Mid June I was lucky enough to see a social media post from a lady named Maxine who was re-tweeted by the Multiple Sclerosis Society, they were thanking Maxine and her husband David for their fund-raising efforts. I exchanged a few messages with Maxine and she agreed to write a blog for me about her story.
Maxine is so incredibly upbeat, appreciative of all she has in life and not letting her illness get her down.
I really hope you enjoy Maxine’s story below, she is a person that has dealt with her illness with the type of stoicism that makes me ashamed when I moan about having “my bad shoulder”.
It’s funny how life turns out isn’t it?
Early in 2004 I got double vision. This was completely out of the blue and although I had loads of scans and tests the doctors concluded that it was just one of those things. My vision returned after a month or so and life returned to normal. Very soon after this I found out I was pregnant.
Fast forward 11 years to the end of 2015. I have an absolutely amazing 10-year-old, a partner I adore and a job I love. Overall life is amazing. However I have lost the feeling in my hands, have ‘funny bone’ arms (a permanent sense of hitting my funny bone all over my arms), a really tight feeling in my chest and ‘diet coke’ legs (feels like there is fizzy diet coke in the veins in my legs). And despite not being a big drinker, on certain days I walk and talk as though I have had one too many G&Ts.
This again prompted lots of scans and tests and concluded with the doctor ringing me on Christmas Eve 2015 to tell me that “it looks like you have MS”.
It took until April 2016 to get a firm diagnosis and I remember very clearly the day that the doctor told me. I went to work as usual, walked to my hospital appointment from work and was told I had MS. I then walked the 20 minute walk back to work rationalising it in my brain, sat at my desk, emailed my bosses to let them know and got on with the jobs of the day. It was all very matter of fact.
The honest reality of it all was that I was actually relieved in many ways. The diagnosis meant that whatever was going on with my body meant that it finally had a label and I could start living my life again.
In the time it took to get the official word I had done what many people would do and consulted Dr Google. It all started to make sense. I had had MS for years but life had got in the way of even thinking about it. For years I had had pins and needles when I looked down and tiredness that was staggeringly overwhelming but had just put it all down to having a small child to look after and getting on with day to day life. Everybody gets tired don’t they?
Now we’re in 2017 and I have officially had MS for just over a year. My life is still amazing.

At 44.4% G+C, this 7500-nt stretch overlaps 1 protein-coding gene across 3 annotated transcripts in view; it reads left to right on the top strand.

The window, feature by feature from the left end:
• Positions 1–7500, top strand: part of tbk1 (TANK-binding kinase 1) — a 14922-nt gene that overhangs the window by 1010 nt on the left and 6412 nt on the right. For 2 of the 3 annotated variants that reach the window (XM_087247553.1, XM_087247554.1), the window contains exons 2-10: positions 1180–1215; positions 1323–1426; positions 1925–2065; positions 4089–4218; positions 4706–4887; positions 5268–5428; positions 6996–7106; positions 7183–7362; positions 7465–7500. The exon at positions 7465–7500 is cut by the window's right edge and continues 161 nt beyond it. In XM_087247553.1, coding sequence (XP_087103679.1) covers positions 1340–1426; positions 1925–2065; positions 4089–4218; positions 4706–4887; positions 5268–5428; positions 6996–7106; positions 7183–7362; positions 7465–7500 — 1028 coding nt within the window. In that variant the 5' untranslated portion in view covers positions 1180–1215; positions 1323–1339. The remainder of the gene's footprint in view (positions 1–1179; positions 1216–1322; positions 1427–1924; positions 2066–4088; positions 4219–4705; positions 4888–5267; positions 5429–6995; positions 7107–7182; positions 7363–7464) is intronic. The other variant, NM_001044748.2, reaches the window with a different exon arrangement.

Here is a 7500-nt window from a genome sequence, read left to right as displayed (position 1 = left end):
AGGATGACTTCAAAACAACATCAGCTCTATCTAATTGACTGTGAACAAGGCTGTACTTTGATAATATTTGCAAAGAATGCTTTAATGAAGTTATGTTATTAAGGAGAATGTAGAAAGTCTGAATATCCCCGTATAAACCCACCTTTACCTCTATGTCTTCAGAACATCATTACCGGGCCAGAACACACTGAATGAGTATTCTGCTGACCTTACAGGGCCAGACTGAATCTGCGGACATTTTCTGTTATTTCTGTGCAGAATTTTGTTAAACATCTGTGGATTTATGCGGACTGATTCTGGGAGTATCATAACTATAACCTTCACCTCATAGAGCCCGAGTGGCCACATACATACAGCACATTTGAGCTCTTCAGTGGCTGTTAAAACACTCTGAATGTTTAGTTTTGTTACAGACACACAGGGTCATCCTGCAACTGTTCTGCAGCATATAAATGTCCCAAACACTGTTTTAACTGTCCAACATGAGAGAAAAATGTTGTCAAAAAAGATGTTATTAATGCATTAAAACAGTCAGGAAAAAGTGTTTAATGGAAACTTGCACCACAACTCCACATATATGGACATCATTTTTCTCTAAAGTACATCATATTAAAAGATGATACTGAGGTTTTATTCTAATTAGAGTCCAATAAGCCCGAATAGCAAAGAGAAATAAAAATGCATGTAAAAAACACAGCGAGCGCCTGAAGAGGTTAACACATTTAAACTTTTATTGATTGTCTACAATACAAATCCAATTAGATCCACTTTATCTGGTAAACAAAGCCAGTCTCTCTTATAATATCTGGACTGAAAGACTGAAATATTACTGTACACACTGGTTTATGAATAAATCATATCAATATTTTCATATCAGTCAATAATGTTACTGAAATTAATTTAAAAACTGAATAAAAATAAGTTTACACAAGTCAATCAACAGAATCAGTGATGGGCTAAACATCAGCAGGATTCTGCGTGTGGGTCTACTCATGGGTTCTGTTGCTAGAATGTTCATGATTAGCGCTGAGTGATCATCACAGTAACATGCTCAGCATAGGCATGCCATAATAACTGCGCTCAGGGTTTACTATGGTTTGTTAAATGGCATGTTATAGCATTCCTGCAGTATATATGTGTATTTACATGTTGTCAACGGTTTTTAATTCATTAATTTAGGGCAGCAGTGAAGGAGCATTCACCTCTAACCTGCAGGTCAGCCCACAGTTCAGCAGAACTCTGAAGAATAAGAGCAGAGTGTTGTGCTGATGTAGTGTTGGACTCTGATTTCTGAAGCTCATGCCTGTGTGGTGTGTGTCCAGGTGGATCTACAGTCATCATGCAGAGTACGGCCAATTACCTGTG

My daughter Ella continues to be a source of pride and amazement to me. She’s doing very well at school, she’s polite and she writes this blog about nature https://daisynature.wordpress.com/ Read that and tell me what’s not to be proud of.
My partner David is brilliant. He makes me laugh on a daily basis. He gets out of bed every day during the week at 5:15 to go to work to make sure we have everything we need. At the end of 2016 he decided he wanted to do something to raise money for the MS Society and after training very hard for 6 months, on 10 June this year he cycled from one side of England to the other in one day raising a whopping £2,700 in the process! I have definitely found my Prince Charming.
And my work. What can I say about work? I love it. On Monday to Friday between the hours of 9 and 3 you will find me working at UNW LLP, a firm of accountants in Newcastle. I honestly could not ask for a better place to work. My bosses and the team I work with have been brilliant about the whole thing. What I especially like is that everybody knows about the MS and nobody pussy foots around it. In fact it’s treated in a light hearted way and that’s just the way I want it to be.
One of the things that has been a real game changer and allowed me to reduce my hours without affecting our financial position came from a conversation after I was diagnosed. My best friend from university said “my colleagues’ sister in law got diagnosed with MS and she got her mortgage paid off”.
This got me thinking. So I checked our policy and Multiple Sclerosis was covered under the Critical Illness terms. We submitted the claim and to cut a long story short – our mortgage has been paid off.
Like you, I am just an ordinary person living an extraordinary life. Never think that these things don’t happen to people like you. Because they do.
What does the future hold for me and my family? I don’t know and quite frankly I don’t care. All I know is that today we’ve been to Durham and had an afternoon in rowing boats on the river. There is a roast dinner currently being prepared by David and Ella whilst I sit here and type this. What more could a 40 year old lady ask for?
I’d like to thank Maxine for taking the time to write this and sharing her story. I hear stories every week about people and some awful things that happen to them but Maxine is one of those people who has almost embraced her illness and just continued to live her life, such an inspiration.
In the blog Maxine mentioned that she and David had a critical illness policy that paid off their mortgage. If you would like to know more about this type of insurance, how it works and how it could be shaped to fit your circumstances please give me a call or drop me an email and I will be happy to help.
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